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Rem Naumovich Blum

2 October 1925 Mogilev – 1 June 1989 Tartu


            Rem Naumovich Blum-Russak, PhD, Professor of Philosophy at Tartu State University was born on October 2, 1925 in Mogilev(Belorussia). Raised in a poor Jewish family, Rem’s father became an active member of the revolutionary movement and in March1917 joined the ranks of the Bolshevik Party. The name Rem, which is formed from the initial letters of the words Революция, Электрофикация, Мир (Revolution, Electrification, Peace), reflects the spirit of that revolutionary era. It is particularly thanks to his father that Rem remained faithful to the revolutionary romanticism embraced by the older generation and retained his ability to always soberly assess the existing realities.

             In 1937, the family moved to a small town of Kolpino near Leningrad. Here Rem went to a school where the teachers were surviving pre-revolutionary intellectuals who provided high quality learning and instruction. In July 1941, the fifteen-year-old Rem started his career at the Izhora Plants as an apprentice mechanic repairing tanks. Later, the factory workers were transported by planes from the Siege of Leningrad to the mainland and soon afterwards to Saratov. There he continued repairing tanks until 1944. He attempted to join the army twice but got rejected since arms producing factories’ workers were not allowed to engage in military action.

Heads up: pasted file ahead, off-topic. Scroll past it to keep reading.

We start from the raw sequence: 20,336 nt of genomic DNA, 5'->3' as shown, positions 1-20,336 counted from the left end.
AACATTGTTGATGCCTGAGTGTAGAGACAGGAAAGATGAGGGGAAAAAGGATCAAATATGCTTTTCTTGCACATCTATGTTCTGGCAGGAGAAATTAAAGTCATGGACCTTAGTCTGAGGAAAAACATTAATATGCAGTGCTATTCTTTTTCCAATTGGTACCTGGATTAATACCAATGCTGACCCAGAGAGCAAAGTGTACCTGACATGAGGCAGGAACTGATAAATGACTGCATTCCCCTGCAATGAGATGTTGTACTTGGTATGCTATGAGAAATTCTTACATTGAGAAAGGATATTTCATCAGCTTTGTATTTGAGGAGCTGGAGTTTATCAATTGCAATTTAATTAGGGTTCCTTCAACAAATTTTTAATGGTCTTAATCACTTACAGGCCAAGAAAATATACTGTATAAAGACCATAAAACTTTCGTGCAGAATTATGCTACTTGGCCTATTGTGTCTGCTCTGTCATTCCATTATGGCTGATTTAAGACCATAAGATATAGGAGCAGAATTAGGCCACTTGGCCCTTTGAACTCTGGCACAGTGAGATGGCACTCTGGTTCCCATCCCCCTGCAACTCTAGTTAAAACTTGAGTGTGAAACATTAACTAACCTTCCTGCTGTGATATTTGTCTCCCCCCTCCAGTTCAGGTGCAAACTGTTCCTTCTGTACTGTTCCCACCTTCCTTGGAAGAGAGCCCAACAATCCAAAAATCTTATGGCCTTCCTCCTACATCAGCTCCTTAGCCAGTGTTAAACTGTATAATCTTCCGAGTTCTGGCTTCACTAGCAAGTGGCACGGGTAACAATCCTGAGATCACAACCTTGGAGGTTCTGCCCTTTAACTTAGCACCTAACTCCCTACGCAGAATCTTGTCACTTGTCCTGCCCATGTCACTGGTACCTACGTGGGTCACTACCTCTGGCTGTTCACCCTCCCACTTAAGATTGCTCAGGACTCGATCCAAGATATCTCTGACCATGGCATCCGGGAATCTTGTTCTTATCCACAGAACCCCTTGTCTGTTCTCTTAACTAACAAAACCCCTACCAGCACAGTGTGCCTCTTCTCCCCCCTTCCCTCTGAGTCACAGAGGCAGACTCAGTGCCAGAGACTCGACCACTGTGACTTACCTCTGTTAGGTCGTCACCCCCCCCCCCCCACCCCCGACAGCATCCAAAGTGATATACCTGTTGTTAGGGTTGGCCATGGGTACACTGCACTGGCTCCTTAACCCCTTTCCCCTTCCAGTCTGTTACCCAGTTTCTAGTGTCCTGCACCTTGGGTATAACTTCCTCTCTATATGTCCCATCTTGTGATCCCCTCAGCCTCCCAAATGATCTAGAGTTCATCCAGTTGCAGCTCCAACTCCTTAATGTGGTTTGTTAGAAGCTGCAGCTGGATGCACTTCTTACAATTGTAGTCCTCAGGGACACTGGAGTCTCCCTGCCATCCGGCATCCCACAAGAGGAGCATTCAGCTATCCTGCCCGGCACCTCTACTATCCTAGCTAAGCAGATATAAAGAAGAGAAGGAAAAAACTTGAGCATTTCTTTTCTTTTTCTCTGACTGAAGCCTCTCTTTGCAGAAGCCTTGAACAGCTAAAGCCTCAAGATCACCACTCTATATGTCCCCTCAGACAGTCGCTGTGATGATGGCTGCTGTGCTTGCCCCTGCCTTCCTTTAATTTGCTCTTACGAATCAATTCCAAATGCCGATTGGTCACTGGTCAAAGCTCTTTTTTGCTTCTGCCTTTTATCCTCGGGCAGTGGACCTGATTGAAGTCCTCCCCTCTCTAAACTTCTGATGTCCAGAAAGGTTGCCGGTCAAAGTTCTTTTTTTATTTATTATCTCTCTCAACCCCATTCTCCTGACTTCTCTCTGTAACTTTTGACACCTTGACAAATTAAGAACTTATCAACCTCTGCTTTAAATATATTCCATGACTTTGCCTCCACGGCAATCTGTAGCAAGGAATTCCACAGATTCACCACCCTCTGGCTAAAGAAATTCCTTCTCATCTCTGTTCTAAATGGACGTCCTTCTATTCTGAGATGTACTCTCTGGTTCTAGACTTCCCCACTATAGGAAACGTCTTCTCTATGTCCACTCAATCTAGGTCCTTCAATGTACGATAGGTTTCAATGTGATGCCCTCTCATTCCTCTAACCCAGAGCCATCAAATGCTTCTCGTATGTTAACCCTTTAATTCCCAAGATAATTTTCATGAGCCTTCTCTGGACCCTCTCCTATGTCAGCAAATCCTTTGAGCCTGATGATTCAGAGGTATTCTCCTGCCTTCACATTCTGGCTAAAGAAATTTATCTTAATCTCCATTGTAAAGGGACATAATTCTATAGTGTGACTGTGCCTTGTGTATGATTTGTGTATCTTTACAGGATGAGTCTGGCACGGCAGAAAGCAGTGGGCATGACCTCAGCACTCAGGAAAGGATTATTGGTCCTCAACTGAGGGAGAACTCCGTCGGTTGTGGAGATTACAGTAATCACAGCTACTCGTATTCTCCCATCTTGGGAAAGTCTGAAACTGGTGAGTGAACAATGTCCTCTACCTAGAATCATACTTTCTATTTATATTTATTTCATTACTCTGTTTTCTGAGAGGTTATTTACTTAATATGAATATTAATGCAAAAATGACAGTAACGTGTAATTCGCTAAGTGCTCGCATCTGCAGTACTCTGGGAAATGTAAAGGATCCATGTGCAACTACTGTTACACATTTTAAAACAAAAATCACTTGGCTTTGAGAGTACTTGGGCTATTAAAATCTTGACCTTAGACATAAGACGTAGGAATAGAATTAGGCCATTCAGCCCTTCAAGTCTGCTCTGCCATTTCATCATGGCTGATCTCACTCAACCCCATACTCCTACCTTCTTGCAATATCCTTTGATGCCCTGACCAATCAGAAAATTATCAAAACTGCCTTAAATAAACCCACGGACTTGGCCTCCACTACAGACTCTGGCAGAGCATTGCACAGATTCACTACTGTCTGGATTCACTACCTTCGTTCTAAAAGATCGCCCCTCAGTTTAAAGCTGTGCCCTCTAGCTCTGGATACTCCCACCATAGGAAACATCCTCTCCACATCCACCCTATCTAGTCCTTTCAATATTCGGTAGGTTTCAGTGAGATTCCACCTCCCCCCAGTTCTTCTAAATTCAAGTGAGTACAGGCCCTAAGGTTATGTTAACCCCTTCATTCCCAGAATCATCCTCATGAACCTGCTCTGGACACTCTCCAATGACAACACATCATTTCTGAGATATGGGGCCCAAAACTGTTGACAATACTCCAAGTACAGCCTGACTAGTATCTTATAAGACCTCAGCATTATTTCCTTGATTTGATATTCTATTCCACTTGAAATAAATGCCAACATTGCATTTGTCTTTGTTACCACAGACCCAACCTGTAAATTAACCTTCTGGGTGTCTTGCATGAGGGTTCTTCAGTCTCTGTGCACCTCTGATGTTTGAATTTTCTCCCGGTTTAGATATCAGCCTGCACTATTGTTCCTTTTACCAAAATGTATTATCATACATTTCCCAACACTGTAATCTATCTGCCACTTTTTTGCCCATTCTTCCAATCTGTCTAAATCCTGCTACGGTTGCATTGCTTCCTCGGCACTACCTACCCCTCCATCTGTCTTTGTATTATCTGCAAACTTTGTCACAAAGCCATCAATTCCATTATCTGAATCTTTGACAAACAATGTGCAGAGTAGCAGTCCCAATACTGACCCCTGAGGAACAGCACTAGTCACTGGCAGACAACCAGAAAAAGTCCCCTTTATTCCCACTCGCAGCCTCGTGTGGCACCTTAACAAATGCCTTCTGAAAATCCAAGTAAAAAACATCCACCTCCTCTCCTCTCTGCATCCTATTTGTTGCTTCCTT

In 1945, Rem Blum finished night school and enrolled in the Department of Philosophy at Leningrad State University. While still a student, he developed an interest in the theory and practice of revolutions and social transformations which he remained committed to all his life. At university, he joined the Communist Party and was elected deputy secretary general for Leningrad State University Committee of the Komsomol, the youth division of the Communist Party.

            Upon graduation from university in 1950, Rem was confronted by a new challenge. He could not get a job. Each time he applied for a job and filled in the application form, he was turned down since the response to the fifth item about the ethnic origin outweighed by far any knowledge or skills the applicant might have. Even his former employer the Izhora Plants refused to hire him as a mechanic on the pretext of „having too much education“. Rem started building fences. By a twist of fate, he got an invitation from a classmate to move to Tartu and become a laboratory assistant at Tartu Teacher Training Institute. For the rest of his life, for nearly forty years, Estonia was the country that he made his home and where he pursued his extraordinary academic career.


             In 1951, Rem Blum started working in the Department of Philosophy at Tartu State University. Initially, as a senior lecturer and after defending his dissertation and obtaining the Candidate of Sciences degree in 1965, as an assistant professor. And from 1975 onwards, when he defended his doctoral dissertation „The problems of revolution in social thought in the second half of the 19th century," as a professor. His scholarly interests were focused on historical materialism and the history of social thought, including the theory of revolution. Rem Blum led philosophy and methodology workshops at Tartu State University and other educational establishments.

Blum 1955